Gillingham Fair fire disaster
The Gillingham Fair fire disaster (also known as the Fireman's Wedding disaster) took place on 11 July 1929 in Gillingham, Kent, England, when a firefighting demonstration went wrong, and resulted in the deaths of 15 men and boys.
Each summer in the 1920s, a fair was organized in Gillingham Park to raise funds for the local St Bartholomew's Hospital. The traditional highlight of the event, which took place at the end of the festivities, was a demonstration of firefighting and rescue by the Gillingham Fire Brigade.
Each year, a house of wood and canvas, three stories and 40 feet high, was constructed in the park. The structure was the venue for a mock wedding reception at which two firemen, costumed as a bride and groom, would be entertaining their "guests". The guests were actually other firemen, Royal Naval Cadets from the nearby Chatham unit of the Volunteer Cadet Corps, and sea scouts. The display would involve the simulated break out of a small fire necessitating the rescue of the occupants from the upper levels of the building. In reality, flares and smoke bombs were used to give the illusion of the structure being ablaze; only after everybody had been "rescued" from the building was a real fire set, to enable the fire brigade to demonstrate their firefighting skills.
Six men and nine boys between the ages of 10 and 14 had entered the house ready to enact their staged rescue when, for reasons which are unclear, the real fire was ignited prematurely in error, with disastrous consequences. Flames instantly took hold and spread the full height of the structure, trapping all the occupants inside the burning building. The firefighters were immediately aware that they were now dealing with a genuine emergency rather than a demonstration, but initially most spectators did not realize anything was amiss, taking the cries for help they heard to be part of the performance, and reportedly cheering and applauding what they believed to be realistic and spectacular effects, until they witnessed two boys with their clothing ablaze jump to their deaths from the top of the structure.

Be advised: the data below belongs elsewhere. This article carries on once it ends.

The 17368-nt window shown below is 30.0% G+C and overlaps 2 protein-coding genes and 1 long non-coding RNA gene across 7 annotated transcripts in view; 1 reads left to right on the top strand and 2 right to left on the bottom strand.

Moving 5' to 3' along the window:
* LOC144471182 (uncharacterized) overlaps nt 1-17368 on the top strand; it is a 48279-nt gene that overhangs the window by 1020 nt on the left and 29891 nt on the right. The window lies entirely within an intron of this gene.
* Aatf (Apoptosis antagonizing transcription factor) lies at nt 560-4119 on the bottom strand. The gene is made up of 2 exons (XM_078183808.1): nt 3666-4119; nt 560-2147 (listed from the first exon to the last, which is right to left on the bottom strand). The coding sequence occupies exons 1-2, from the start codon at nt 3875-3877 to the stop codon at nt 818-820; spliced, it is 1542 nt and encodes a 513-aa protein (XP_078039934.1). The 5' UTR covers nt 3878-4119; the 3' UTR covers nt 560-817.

The fire was extinguished within a few minutes, but had been of such intensity that 13 people died at the scene. Two victims were rescued alive, but both died of their injuries in hospital, bringing the final death toll to 15. The two initial survivors died in the hospital, St Bartholomew's, for which they had been intending to raise funds. The funerals of those who died were held on 17 July; all shops in Gillingham remained closed on that day and thousands of people lined the two mile funeral route.
- Scout Reginald Henry Lewis Barrett (13)
- Cadet David Stanley Brunning (12)
- Cadet Eric Edward Cheesman (12)
- Fireman Francis Bull Cokayne (52)
- Royal Marine and former Fireman Royal George (Ronald) Mitchell (37)
- Leslie George Neale (13)
- Fireman Albert Joseph Nicholls (56)
- Petty Officer John Thomas Nutton (37)
- Cadet Leonard Charles Searles (10)
- Cadet and Scout Ivor Douglas Weston Sinden (11)
- Scout William Herbert Jack Spinks (13)
- Fireman Arthur John Tabrett (40)
- Robert Dennis Usher (14)
- Scout Leonard Gordon Winn (13)
- Frederick Arthur Worrall (30)
- 1951 Gillingham bus disaster - 24 boys killed in a later disaster in the same area